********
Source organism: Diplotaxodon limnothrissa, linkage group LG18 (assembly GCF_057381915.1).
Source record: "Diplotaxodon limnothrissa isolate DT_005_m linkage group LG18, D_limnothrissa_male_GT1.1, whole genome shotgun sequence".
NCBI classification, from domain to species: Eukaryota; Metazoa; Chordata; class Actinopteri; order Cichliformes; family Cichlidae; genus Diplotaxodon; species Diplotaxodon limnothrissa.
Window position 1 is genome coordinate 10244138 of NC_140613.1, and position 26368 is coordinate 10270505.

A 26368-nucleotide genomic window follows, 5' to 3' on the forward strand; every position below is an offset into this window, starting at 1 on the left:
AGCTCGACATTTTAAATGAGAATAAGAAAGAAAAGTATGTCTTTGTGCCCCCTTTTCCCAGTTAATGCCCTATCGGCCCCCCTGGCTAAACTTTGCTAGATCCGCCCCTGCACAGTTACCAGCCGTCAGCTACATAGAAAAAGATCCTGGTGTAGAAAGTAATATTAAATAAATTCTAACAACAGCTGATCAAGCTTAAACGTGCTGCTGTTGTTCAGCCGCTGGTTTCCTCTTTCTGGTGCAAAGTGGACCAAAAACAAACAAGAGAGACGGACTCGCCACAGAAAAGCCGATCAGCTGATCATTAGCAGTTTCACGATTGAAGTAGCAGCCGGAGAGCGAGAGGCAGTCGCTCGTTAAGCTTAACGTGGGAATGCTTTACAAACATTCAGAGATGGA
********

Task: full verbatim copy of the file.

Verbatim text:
Source organism: Diplotaxodon limnothrissa, linkage group LG18 (assembly GCF_057381915.1).
Source record: "Diplotaxodon limnothrissa isolate DT_005_m linkage group LG18, D_limnothrissa_male_GT1.1, whole genome shotgun sequence".
NCBI classification, from domain to species: Eukaryota; Metazoa; Chordata; class Actinopteri; order Cichliformes; family Cichlidae; genus Diplotaxodon; species Diplotaxodon limnothrissa.
Window position 1 is genome coordinate 10244138 of NC_140613.1, and position 26368 is coordinate 10270505.

A 26368-nucleotide genomic window follows, 5' to 3' on the forward strand; every position below is an offset into this window, starting at 1 on the left:
AGCTCGACATTTTAAATGAGAATAAGAAAGAAAAGTATGTCTTTGTGCCCCCTTTTCCCAGTTAATGCCCTATCGGCCCCCCTGGCTAAACTTTGCTAGATCCGCCCCTGCACAGTTACCAGCCGTCAGCTACATAGAAAAAGATCCTGGTGTAGAAAGTAATATTAAATAAATTCTAACAACAGCTGATCAAGCTTAAACGTGCTGCTGTTGTTCAGCCGCTGGTTTCCTCTTTCTGGTGCAAAGTGGACCAAAAACAAACAAGAGAGACGGACTCGCCACAGAAAAGCCGATCAGCTGATCATTAGCAGTTTCACGATTGAAGTAGCAGCCGGAGAGCGAGAGGCAGTCGCTCGTTAAGCTTAACGTGGGAATGCTTTACAAACATTCAGAGATGGA